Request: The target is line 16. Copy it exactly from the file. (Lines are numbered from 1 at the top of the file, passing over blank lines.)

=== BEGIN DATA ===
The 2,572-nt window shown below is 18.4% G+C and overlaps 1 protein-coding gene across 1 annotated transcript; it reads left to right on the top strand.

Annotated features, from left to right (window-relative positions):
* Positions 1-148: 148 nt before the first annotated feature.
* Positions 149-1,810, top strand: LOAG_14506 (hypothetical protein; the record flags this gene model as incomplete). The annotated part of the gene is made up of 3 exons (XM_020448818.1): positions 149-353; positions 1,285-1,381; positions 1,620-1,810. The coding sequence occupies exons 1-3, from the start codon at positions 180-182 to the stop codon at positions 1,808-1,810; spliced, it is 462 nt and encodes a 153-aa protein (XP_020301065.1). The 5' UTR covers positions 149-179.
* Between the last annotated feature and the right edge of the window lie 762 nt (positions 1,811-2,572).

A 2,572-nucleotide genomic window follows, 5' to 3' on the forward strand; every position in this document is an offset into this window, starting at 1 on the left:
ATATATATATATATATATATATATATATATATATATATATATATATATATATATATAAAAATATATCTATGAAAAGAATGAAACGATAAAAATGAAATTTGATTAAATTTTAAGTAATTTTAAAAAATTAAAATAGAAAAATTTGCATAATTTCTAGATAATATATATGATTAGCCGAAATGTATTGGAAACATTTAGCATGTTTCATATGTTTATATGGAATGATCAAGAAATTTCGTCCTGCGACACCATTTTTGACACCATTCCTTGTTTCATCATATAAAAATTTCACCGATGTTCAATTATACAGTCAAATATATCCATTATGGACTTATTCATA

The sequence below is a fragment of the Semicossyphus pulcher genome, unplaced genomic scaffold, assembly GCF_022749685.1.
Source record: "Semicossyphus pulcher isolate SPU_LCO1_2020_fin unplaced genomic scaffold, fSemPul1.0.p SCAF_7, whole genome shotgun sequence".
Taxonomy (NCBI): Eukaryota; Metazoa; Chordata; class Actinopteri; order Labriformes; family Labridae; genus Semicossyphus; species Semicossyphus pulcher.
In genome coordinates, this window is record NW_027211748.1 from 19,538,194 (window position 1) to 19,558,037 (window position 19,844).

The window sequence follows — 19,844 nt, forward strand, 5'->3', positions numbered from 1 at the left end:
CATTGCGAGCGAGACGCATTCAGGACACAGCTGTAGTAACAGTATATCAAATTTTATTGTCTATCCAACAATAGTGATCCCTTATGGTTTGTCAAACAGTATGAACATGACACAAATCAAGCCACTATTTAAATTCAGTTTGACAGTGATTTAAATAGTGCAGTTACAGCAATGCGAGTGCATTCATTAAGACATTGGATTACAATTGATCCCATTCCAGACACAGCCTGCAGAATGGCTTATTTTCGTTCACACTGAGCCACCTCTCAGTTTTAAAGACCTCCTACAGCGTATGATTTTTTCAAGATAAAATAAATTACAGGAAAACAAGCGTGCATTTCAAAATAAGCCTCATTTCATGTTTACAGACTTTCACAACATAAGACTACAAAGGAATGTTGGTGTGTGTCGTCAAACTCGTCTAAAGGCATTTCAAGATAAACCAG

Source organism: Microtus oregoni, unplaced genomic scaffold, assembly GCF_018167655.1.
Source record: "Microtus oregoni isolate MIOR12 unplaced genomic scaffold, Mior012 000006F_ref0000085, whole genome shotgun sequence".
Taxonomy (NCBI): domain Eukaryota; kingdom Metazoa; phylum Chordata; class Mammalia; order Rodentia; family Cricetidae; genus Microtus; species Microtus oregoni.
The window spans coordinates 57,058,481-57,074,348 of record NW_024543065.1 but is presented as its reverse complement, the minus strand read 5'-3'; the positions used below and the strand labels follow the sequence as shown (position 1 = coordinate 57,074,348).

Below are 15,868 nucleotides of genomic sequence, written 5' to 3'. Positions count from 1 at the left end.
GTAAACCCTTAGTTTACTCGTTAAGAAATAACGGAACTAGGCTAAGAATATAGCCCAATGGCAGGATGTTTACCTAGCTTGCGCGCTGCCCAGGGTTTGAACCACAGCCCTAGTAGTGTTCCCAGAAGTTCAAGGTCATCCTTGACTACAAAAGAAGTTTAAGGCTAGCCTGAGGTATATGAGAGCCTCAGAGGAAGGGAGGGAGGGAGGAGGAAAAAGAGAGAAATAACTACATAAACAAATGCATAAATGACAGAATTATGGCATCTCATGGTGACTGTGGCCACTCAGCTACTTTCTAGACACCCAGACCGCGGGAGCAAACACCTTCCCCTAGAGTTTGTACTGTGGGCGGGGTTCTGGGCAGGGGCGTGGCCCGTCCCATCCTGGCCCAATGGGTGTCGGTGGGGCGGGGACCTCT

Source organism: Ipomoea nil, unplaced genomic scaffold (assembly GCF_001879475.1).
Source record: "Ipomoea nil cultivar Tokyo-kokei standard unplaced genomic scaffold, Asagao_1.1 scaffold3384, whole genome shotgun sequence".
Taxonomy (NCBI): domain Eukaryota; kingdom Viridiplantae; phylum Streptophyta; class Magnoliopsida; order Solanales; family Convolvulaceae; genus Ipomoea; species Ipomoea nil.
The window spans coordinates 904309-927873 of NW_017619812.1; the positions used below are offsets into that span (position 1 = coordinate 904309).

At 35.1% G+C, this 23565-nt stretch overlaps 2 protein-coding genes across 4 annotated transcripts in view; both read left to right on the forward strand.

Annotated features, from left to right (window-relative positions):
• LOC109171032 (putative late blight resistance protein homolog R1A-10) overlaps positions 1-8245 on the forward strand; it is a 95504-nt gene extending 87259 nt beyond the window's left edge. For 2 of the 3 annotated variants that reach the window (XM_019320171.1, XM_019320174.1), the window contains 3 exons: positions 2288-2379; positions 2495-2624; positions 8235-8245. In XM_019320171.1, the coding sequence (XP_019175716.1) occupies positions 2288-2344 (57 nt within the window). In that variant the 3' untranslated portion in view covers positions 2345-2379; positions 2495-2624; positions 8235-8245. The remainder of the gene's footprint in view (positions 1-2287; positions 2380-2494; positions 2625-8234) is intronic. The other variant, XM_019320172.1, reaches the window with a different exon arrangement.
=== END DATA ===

Taxonomy (NCBI): domain Eukaryota; kingdom Metazoa; phylum Chordata; class Mammalia; order Rodentia; family Cricetidae; genus Microtus; species Microtus oregoni.